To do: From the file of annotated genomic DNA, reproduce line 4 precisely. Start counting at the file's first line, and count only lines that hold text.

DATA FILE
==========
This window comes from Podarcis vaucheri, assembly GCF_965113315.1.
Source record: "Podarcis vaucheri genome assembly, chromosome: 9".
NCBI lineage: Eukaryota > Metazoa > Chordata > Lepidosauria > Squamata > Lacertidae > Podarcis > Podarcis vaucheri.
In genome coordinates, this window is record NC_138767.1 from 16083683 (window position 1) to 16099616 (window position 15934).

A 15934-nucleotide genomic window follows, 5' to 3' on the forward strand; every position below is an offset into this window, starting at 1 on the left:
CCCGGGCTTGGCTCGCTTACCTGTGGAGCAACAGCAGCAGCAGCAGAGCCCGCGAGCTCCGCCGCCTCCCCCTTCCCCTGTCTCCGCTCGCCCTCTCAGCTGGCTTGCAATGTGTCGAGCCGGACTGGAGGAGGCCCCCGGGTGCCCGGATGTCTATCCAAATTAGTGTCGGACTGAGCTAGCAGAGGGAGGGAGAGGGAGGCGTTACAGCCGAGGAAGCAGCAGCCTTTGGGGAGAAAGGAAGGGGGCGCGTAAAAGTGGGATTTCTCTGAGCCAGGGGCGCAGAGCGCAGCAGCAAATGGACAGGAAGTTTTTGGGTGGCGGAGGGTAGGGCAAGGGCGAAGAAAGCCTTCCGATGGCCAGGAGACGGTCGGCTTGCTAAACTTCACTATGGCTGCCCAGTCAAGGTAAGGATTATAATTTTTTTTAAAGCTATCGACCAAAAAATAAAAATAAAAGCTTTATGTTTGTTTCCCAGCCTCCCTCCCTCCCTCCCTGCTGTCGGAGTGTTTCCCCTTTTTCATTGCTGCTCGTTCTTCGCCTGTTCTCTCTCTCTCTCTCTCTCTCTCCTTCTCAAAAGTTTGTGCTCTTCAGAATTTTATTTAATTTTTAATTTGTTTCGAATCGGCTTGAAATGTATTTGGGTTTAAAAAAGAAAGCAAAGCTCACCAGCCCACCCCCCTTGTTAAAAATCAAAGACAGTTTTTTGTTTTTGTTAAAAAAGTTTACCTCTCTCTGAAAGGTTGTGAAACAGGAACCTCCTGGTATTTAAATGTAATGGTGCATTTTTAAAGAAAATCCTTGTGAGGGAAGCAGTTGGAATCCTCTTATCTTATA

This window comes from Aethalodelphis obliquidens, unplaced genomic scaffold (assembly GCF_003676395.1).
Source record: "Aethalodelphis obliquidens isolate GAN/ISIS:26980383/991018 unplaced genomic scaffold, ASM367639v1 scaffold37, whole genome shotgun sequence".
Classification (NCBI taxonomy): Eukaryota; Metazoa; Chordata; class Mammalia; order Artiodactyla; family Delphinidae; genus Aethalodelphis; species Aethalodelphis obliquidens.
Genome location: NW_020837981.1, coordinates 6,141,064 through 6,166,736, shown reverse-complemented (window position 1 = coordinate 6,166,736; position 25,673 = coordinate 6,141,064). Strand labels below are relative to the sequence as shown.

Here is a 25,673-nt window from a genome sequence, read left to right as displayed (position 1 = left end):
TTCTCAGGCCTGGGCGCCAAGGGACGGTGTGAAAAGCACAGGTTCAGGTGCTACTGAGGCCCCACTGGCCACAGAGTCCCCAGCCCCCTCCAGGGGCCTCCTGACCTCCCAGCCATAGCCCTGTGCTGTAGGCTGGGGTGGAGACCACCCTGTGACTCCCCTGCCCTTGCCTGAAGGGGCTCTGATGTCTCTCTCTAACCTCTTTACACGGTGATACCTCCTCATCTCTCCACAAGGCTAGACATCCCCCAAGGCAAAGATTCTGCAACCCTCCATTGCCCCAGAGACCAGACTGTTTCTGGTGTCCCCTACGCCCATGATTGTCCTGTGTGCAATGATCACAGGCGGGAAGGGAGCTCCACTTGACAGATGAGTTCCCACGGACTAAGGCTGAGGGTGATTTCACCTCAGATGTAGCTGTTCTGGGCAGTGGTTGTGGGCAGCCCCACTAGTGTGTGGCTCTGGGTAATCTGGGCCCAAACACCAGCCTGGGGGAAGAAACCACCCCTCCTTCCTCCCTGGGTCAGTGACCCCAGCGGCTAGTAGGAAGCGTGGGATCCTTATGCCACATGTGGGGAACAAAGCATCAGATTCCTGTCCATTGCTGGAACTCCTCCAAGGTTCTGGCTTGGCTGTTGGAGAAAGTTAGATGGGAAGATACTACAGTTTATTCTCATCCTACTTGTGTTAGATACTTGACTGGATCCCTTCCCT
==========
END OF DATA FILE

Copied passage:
In genome coordinates, this window is record NC_138767.1 from 16083683 (window position 1) to 16099616 (window position 15934).